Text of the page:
What Are the Best Treatments for Retinal Tears?

How important is your retina? As the key to clear vision, the retina is the light-sensitive tissue that lines the back of the eye. Through the cornea, pupil and lens, we focus light rays onto the retina. The retina converts those light rays into impulses that travel through the optic nerve to our brain, where they are translated into our vision.

When a retinal tear occurs, you may see new floaters (small dots, specks or strings or clouds moving in your field of vision) or flashes of light. If a retinal tear is left untreated, it can progress to a retinal detachment, which can appear like a dark curtain moving toward your central vision. A retinal detachment is a very serious medical condition that almost always causes blindness unless it is treated. That’s why we provide advanced diagnosis and 24/7 treatment of retinal tears in Austin.

Treatment for retinal tears

At Austin Retina Associates, we begin by thoroughly assessing your retinal condition. Then we will recommend a procedure (or may discuss several treatment options) with you.

“Most retinal tears are treated during in-office procedures,” says Dr. Peter Nixon, “However, if a retinal tear progresses to a retinal detachment, surgery is almost always required at a local surgery center or hospital under either local or general anesthesia. Most patients go home the same day.”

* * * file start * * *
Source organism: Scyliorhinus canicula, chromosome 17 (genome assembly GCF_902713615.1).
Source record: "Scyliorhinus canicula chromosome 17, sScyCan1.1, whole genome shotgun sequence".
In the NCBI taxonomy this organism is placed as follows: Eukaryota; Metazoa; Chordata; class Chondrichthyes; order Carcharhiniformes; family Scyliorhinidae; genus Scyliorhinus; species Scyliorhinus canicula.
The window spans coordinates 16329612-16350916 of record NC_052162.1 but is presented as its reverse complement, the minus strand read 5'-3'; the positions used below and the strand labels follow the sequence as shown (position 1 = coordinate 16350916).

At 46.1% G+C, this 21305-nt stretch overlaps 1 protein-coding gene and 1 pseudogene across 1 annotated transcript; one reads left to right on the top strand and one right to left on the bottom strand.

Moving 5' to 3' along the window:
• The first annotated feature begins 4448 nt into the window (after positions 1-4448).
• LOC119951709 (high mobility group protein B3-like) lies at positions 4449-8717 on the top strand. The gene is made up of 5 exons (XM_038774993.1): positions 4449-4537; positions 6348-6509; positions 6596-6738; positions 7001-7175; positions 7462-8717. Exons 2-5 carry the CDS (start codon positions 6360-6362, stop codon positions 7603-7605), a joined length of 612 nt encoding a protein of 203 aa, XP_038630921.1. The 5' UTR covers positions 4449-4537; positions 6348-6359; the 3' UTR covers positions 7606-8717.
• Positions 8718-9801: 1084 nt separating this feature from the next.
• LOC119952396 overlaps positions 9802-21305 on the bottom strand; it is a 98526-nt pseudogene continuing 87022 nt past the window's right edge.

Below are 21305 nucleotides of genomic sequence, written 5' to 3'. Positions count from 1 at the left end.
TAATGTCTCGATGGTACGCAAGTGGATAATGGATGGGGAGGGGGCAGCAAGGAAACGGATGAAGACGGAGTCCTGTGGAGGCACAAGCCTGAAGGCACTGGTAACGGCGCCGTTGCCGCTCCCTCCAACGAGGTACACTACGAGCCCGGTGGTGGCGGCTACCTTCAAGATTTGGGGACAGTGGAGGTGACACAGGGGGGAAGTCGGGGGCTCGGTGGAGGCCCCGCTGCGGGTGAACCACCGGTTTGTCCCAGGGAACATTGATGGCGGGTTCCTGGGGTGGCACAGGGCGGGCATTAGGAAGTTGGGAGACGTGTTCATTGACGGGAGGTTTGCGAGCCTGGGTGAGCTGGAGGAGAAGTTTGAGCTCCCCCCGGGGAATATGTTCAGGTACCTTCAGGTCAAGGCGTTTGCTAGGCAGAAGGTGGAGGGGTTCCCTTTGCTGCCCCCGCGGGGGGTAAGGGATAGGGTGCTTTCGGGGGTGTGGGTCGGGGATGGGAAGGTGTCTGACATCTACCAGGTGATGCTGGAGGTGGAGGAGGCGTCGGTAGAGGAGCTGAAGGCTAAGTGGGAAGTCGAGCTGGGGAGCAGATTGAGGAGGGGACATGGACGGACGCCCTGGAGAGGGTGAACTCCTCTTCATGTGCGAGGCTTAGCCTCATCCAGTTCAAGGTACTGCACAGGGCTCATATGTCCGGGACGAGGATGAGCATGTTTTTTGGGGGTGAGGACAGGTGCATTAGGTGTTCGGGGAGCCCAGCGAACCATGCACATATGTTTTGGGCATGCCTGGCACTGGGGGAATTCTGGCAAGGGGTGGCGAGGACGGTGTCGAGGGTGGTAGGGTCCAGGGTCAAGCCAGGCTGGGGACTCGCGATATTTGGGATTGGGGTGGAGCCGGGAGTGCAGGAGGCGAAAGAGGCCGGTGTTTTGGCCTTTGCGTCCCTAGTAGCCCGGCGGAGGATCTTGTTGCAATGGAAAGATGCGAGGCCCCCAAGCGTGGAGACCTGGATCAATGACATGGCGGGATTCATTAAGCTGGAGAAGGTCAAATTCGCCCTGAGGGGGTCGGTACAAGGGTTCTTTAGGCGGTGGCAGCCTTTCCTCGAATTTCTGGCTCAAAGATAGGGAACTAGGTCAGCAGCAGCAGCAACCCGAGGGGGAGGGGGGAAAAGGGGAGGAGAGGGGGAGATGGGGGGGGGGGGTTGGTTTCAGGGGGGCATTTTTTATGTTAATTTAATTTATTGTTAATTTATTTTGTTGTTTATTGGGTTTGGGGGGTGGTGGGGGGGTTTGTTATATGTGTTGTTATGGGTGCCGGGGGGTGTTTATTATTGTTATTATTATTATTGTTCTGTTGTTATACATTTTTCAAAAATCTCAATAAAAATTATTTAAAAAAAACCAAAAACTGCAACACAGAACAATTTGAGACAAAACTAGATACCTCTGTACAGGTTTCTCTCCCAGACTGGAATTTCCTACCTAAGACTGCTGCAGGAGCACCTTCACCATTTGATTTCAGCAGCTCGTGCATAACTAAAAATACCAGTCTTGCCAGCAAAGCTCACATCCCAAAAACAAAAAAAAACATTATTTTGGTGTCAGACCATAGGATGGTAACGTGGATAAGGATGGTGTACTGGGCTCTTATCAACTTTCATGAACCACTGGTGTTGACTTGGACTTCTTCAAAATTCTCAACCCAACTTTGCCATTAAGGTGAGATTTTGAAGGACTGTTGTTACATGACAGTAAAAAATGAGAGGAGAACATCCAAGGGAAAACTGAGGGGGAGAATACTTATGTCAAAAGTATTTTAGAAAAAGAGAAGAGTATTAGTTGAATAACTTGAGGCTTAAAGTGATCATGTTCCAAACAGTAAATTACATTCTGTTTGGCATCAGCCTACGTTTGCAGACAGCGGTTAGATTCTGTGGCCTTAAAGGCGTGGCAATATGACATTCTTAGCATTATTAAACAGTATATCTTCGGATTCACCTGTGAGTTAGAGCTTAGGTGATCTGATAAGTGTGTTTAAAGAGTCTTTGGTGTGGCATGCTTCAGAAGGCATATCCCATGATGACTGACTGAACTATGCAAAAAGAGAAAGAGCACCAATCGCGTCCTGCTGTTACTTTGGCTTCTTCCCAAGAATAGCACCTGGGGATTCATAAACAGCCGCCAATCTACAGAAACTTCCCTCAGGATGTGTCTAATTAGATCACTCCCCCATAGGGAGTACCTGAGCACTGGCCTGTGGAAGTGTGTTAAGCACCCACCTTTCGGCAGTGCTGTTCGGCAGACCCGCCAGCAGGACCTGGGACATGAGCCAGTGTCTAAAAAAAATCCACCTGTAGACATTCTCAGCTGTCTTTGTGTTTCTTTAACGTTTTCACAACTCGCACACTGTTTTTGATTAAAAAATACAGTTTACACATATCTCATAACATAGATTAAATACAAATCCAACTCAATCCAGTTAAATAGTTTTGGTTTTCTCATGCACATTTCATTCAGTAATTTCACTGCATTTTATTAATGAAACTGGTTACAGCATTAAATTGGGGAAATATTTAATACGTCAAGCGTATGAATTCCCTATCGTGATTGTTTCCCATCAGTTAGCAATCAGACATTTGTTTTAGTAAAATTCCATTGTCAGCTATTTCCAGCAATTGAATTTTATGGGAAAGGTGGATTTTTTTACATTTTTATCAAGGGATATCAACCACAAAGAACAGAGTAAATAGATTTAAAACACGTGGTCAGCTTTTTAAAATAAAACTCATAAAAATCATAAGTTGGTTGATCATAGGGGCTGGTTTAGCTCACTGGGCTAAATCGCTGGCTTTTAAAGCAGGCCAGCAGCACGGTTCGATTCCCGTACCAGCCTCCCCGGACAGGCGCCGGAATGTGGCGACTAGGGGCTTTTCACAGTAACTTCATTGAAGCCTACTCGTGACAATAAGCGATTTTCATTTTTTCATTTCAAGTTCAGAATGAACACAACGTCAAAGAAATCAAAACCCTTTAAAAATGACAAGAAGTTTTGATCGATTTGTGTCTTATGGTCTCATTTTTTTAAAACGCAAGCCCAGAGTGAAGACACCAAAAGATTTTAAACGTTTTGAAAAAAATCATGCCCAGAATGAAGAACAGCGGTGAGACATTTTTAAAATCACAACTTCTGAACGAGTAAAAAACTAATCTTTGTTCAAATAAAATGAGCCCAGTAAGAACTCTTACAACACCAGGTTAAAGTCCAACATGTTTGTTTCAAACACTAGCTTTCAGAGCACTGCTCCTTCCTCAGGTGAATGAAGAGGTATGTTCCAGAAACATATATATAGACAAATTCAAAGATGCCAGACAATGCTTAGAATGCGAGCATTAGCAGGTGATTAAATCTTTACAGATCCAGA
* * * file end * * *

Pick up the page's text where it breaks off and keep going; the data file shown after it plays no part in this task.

Treatment options for retinal tears include:

  • Laser surgery (photocoagulation) – During this procedure, a laser is used to make small burns around the retinal tear. The scarring that results seals the retina to the underlying tissue, helping to prevent a retinal detachment.
  • Freezing treatment (cryopexy) – A special freezing probe is applied to the sclera (white part of the eye); freezing the retina around the retinal tear. The result is a scar that helps secure the retina to the eye wall.

Innovative treatments for retinal tears, from some of the best in Texas

At Austin Retina Associates, protecting your vision has been our mission for more than 30 years. Since 1978, we have led the way in specialized retinal care, using leading-edge technologies to preserve and protect the vision of millions of Central Texans. From retinal tears to macular degeneration to treating and managing diabetic eye disease, you and your family can count on our unfailing dedication to your healthy vision. If you think you may have a retinal tear, please call us immediately at 877-925-7649 and relay your symptoms to us.

To schedule an appointment with one of our board-certified retina specialists, call 877-925-7649 or use our online form for non-urgent symptoms to request your appointment today.